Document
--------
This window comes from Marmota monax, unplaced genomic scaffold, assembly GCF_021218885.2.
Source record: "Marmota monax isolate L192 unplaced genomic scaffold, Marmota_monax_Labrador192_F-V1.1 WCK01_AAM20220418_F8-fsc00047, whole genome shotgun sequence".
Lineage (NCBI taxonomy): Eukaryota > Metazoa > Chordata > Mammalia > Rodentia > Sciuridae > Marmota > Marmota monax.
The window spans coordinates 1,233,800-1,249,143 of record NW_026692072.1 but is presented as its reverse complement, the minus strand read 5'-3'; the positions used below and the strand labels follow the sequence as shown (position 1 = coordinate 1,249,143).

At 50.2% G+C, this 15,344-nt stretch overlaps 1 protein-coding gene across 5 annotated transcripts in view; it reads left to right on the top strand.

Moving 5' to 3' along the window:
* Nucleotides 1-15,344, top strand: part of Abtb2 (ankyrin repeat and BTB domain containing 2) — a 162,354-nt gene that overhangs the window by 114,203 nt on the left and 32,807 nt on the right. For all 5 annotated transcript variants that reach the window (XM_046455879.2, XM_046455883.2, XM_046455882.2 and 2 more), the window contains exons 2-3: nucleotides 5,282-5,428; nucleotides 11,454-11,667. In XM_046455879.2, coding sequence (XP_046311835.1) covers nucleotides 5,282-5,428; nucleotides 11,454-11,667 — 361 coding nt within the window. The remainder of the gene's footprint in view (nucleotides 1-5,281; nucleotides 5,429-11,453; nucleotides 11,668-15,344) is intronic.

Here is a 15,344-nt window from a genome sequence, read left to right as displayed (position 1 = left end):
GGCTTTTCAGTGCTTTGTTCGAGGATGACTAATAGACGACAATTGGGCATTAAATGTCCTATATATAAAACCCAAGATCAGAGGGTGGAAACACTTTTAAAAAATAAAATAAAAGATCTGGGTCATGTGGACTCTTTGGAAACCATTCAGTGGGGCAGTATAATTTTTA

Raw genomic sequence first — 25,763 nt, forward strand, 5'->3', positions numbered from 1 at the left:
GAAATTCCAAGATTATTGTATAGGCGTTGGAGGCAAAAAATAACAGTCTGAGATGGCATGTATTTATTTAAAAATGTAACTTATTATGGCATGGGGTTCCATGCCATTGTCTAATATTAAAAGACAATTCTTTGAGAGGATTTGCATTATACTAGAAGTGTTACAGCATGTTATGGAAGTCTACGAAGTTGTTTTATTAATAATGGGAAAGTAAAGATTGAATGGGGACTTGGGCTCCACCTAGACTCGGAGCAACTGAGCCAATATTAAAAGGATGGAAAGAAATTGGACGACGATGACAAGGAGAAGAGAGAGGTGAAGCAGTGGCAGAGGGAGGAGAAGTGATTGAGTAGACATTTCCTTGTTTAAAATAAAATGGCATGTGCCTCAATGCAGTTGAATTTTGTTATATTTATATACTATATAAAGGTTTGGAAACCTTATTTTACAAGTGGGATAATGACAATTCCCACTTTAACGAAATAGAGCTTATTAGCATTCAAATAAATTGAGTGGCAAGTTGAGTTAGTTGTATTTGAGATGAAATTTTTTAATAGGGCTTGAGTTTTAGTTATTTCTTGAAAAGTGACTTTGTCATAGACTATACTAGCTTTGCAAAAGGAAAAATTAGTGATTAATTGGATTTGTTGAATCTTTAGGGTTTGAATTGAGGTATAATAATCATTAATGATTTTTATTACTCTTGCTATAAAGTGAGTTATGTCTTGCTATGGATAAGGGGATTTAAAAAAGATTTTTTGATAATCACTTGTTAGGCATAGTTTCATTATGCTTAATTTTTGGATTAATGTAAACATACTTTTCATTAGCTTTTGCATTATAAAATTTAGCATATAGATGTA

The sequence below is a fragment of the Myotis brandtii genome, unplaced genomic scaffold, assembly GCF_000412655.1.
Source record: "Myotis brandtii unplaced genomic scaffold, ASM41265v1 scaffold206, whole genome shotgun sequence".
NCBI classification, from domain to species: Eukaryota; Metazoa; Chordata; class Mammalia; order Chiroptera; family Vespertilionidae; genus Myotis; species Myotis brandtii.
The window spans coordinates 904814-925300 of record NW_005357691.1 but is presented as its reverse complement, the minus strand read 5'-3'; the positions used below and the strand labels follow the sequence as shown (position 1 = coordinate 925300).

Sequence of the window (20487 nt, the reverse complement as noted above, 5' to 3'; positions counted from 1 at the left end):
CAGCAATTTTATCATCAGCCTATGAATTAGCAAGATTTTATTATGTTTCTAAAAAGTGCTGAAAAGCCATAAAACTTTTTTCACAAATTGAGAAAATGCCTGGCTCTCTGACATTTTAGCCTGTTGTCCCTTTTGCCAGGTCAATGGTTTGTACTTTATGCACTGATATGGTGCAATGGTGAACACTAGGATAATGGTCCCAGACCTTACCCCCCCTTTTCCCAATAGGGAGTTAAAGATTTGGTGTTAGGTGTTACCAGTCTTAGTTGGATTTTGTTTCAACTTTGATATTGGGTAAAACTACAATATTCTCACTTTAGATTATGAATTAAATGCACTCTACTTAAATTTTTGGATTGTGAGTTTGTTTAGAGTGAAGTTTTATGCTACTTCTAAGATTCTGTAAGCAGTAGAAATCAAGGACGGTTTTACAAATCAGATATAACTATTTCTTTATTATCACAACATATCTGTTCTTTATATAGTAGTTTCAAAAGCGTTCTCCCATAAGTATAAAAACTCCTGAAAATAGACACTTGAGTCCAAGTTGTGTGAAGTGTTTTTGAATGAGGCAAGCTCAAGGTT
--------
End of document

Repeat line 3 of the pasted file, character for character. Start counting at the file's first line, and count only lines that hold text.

Lineage (NCBI taxonomy): Eukaryota > Metazoa > Chordata > Mammalia > Rodentia > Sciuridae > Marmota > Marmota monax.